Windows Mobile is not dead, and in fact, its use on smartphones will nearly triple by 2013, according to analyst firm iSuppli Corp.
Windows Mobile now runs on 27.7 million smartphones and is projected to be in use on some 67.9 million smartphones in 2013, iSuppli said today. The 2013 forecast means that Windows Mobile would have a 15 percent share of the global smartphone market by then, second to the Symbian OS, which would have a 47 percent market share.
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In 2008, Windows Mobile commanded second position although it dropped a notch to third place in 2009, iSuppli noted.
The findings are noteworthy since Windows Mobile has increasingly come under scrutiny, with some analysts at Gartner Inc. predicting it won't last beyond next year, when Windows Mobile 7 launches.
Recently, Palm Inc. announced it would not use the Windows Mobile OS and will concentrate on its WebOS instead.
Motorola Corp.'s head of consumer devices, Sanjay Jha has also criticized Windows Mobile, preferring to focus on the Android OS that will be used on a number of upcoming devices. However, the enterprise side of Motorola recently announced the MC9500, a Windows Mobile-based rugged handheld.
And Motorola executive Jerry McNerney predicted that support for Windows Mobile would continue.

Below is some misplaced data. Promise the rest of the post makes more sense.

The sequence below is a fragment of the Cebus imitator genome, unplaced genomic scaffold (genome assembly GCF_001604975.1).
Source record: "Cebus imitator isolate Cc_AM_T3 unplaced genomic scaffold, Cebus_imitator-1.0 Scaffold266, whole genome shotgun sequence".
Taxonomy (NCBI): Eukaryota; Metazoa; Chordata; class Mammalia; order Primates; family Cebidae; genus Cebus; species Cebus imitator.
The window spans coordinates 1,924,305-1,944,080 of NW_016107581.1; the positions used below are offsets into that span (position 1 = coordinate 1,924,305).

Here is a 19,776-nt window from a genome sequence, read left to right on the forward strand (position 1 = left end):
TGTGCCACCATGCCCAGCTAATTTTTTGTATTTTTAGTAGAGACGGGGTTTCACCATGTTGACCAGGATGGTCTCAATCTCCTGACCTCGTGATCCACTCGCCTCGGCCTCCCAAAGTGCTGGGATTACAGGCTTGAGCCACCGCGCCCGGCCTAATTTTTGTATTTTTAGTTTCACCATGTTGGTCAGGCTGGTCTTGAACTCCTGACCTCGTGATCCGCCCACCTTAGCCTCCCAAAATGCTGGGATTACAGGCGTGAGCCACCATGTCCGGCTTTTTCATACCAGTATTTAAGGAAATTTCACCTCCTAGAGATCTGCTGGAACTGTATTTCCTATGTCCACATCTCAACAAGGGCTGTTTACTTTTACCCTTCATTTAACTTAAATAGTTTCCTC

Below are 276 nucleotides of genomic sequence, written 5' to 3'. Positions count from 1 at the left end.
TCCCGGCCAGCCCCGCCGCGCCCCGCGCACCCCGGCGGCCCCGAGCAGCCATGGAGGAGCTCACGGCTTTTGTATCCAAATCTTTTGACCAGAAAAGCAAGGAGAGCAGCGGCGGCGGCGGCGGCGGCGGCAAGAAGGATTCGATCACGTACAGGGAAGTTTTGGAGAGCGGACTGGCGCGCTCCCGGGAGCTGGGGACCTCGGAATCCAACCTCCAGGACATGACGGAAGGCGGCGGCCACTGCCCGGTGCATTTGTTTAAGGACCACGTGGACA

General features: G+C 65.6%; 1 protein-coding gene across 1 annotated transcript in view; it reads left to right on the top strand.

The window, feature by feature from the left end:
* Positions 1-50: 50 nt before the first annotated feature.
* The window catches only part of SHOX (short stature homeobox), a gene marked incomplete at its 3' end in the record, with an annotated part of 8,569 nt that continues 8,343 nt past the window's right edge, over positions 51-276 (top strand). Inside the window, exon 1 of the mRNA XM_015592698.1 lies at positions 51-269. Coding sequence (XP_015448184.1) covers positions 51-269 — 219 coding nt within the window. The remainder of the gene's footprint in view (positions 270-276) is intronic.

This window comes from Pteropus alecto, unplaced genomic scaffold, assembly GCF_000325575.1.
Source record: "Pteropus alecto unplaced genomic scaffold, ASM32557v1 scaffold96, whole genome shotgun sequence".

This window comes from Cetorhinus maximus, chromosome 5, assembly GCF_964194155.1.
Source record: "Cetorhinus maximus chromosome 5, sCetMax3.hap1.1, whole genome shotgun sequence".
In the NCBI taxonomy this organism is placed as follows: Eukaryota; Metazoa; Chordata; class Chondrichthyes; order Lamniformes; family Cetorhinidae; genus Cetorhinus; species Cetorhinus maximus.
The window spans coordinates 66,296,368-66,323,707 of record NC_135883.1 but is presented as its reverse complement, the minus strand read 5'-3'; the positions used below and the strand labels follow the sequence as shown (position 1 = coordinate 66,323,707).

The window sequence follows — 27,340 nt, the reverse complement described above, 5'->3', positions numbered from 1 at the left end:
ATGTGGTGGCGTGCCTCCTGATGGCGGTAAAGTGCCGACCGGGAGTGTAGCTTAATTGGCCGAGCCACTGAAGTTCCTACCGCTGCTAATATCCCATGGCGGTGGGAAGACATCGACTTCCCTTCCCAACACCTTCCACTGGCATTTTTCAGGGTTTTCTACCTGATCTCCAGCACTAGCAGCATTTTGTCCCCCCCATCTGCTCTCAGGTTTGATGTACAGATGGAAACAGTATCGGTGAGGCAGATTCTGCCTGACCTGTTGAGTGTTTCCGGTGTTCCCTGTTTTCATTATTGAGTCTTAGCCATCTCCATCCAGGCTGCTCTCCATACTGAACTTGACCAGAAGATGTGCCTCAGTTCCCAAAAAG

Even so, none other than Microsoft CEO Steve Ballmer last week told investors that his company had done poorly with Windows Mobile development and as a result had reorganized the team working on the product.
iSuppli analyst Tina Teng said the loss of Palm and doubts about Motorola are only some of the challenges Windows Mobile faces, including how it will compete more widely against Symbian, which powers Nokia devices, and Android, which is going to be deployed in phones from several manufacturers.
Teng said Windows Mobile can remain competitive, mainly because it supports a broad range of widely used applications. Microsoft also offers services to help customers who want to customize smartphones and supports software integration. By contrast, integrators that want to customize Symbian and Android phones must invest in add-on software, she said.
She also noted that Windows Mobile recently gained another licensee: LG, the third largest mobile phone manufacturer, which has pledged to produce 50 Windows Mobile-based handsets in coming years.
Teng admitted that Windows Mobile does have shortcomings, especially when compared with the slicker touchscreen interfaces of Apple's iPhone and even the Android phones backed by Google Inc.
Still, she predicted Microsoft will catch up with the release of Windows Mobile 7. It is expected to have an enhanced user interface and browser as well as multitouch controls, she noted.